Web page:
Chelsea was insipid at Swansea. It took the lead in the only way that had seemed possible, from a corner. Gary Cahill won the header, Victor Moses flicked it deftly on. The Blues led. They didn't deserve to. On this occasion, justice was done when Pablo Hernández leveled with two minutes to go. Swansea then had the chance to win. Chelsea should be happy with a 1-1 draw. It was not the performance of a potential champion.
Tottenham paid the price against Wigan on Saturday. When Brad Friedel, the Tottenham goalie, opted to punch a corner limply outward rather than flip it over the bar after 56 minutes, the ball fell to Ben Watson. With no one on the line, he had half the goal to aim at and whacked the ball just inside the unguarded post.
Eight minutes later, Steve Caulker of Tottenham leapt to reach a corner and looped a header over Ali Al Habsi, the Wigan goalie, and toward the far corner of the net. But Watson was waiting on the line and cleared the ball. Wigan won, 1-0, because it guarded its posts at corners and Spurs didn't.
The John Terry case, with all its delays and recriminations, often seemed like a bumbling British comedy: "Carry On England Captain".
When Chelsea turned the same weapon on the Football Association and accused one of its referees, Mark Clattenburg, of using racist terms against two players, it carried the whole business to a much more dangerous level.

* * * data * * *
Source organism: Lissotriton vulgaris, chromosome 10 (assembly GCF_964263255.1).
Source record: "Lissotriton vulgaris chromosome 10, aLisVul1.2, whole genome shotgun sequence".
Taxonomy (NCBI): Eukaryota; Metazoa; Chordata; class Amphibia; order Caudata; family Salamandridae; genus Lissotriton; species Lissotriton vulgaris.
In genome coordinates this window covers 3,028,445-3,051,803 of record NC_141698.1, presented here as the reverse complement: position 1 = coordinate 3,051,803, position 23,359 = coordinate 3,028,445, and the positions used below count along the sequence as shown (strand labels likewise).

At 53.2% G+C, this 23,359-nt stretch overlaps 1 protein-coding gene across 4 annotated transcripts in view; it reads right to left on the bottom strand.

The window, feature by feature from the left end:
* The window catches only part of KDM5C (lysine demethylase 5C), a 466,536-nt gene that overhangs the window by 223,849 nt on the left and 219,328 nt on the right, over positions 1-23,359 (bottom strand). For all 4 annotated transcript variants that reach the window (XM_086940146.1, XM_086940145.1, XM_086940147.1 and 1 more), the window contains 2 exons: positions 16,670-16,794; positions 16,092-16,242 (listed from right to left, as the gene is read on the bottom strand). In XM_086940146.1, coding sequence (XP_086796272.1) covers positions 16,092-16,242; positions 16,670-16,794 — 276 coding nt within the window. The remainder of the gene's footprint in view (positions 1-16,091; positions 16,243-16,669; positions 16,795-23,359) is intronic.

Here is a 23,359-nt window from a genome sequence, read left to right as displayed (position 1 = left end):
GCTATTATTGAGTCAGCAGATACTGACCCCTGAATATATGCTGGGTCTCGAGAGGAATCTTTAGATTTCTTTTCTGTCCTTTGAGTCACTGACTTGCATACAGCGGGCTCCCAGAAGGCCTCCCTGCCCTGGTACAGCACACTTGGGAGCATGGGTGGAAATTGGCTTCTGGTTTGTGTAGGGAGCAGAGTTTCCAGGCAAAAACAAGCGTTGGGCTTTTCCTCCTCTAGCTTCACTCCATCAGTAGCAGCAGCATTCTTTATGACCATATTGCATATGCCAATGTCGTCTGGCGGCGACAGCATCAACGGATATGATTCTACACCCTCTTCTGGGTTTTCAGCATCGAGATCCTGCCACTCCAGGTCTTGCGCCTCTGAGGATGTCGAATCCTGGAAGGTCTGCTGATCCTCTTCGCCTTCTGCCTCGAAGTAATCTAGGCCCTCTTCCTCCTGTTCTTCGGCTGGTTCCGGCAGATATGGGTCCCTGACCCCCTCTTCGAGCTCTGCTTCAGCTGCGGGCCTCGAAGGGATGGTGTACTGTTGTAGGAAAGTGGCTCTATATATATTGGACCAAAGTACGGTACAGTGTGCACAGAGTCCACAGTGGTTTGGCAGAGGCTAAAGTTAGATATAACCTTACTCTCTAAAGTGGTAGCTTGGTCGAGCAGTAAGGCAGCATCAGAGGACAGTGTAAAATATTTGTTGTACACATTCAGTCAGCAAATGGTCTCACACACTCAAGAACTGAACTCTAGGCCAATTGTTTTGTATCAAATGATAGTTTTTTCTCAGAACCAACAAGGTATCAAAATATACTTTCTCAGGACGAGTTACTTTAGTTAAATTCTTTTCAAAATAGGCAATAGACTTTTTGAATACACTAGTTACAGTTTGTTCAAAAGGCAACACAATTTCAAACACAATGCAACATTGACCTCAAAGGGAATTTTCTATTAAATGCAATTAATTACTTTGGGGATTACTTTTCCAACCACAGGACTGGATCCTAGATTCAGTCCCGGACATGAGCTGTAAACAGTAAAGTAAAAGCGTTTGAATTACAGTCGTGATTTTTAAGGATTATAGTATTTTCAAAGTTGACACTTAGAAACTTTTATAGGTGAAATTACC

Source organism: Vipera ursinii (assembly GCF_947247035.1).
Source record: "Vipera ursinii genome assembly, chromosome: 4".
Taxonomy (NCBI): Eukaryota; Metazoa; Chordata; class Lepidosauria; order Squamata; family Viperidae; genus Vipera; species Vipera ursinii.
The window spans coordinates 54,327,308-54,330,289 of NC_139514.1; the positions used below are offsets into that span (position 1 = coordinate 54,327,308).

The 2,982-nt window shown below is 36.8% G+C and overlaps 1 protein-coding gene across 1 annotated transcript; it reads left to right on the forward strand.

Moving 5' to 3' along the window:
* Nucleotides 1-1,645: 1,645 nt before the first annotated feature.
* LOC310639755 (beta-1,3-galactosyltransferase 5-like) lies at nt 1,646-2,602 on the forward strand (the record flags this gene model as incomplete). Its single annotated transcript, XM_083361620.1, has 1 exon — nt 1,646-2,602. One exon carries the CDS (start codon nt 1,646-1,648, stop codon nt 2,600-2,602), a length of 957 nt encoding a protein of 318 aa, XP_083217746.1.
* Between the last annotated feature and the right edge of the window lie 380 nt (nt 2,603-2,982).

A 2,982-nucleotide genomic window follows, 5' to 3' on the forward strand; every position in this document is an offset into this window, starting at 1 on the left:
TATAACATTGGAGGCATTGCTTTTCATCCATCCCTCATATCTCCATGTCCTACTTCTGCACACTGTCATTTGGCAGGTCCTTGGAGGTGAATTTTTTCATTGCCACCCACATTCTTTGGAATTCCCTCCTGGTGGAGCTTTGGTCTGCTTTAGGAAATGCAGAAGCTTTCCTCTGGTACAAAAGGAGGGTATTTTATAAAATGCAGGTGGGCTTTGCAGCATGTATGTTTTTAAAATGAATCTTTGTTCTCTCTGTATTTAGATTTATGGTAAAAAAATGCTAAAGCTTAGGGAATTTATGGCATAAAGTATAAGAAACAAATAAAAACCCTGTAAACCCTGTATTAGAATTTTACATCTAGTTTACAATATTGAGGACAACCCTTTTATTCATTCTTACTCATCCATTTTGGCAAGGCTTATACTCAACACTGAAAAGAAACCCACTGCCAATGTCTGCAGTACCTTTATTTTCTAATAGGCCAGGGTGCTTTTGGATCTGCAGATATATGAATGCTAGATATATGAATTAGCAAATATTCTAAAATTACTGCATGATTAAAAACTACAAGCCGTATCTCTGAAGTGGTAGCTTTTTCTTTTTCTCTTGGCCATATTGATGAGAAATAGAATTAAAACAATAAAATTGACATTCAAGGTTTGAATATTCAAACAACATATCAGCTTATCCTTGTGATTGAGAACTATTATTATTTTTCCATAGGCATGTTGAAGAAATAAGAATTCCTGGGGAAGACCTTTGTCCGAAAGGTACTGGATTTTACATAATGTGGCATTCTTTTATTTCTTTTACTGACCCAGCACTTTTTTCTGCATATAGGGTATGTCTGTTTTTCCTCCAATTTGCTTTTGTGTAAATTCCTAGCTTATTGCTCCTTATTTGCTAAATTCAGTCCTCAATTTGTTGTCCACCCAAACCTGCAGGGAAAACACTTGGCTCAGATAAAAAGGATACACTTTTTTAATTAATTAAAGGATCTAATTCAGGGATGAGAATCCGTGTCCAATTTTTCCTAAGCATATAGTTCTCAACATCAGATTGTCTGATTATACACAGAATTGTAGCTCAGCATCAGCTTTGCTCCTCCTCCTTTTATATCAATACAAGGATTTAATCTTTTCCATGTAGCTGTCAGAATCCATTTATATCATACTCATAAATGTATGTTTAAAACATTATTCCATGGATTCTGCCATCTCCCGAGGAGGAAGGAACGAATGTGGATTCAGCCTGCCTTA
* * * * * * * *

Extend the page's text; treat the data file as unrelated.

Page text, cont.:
It is difficult to overstate the enormity of the accusation against Clattenburg, the damage it will do to the English soccer authorities if he is guilty or the seriousness of the ramifications for Chelsea if he is innocent.
Chelsea has since dropped the suggestion that Clattenburg insulted Mata, since, it seems, no one (including Mata) actually heard the phrase. The club is sticking by its assertion that the referee used a racist insult ("monkey" is the word the British tabloids are quoting) to John Obi Mikel.
If Clattenburg did say something so unbelievably stupid and so deeply offensive, that will, rightly mean the end of his refereeing career. It will also leave the FA with a lot of egg on its face. That is, of course, part of the objective for Chelsea, which feels somehow wronged that the FA suspended Terry for a racist insult even though a court had already refused to convict him. It's the timing and location of Clattenburg's alleged outburst, at Chelsea immediately after the Terry case that makes the whole business seem so surreal.
Chelsea was also upping the stakes in the game of bullying referees. Ferguson and Wenger have been enthusiastic participants since the 1990s, but José Mourinho took intimidation to a nastier level when he arrived at Stamford Bridge. It is a game based on the premise that referees can be influenced to bend matches to the team, or manager, that scares them most. Having your career ended for allowing a marginally offside winning goal, which is what Clattenburg did, is pretty scary. It was a decision that crowned a weekend of game-changing errors by referees, notably at Arsenal and Everton.
This weekend, despite Wenger's knee-jerk indignation at Old Trafford, was tame by comparison. The only vaguely problematic decision involving a top-five team was a strike by Kevin Nolan of West Ham against Manchester City that was disallowed for offside when he was probably level. The Hammers hardly bothered to protest. It was if the players and referees were observing a kind of terrified truce as they wait to see where the Clattenburg case will leave referees.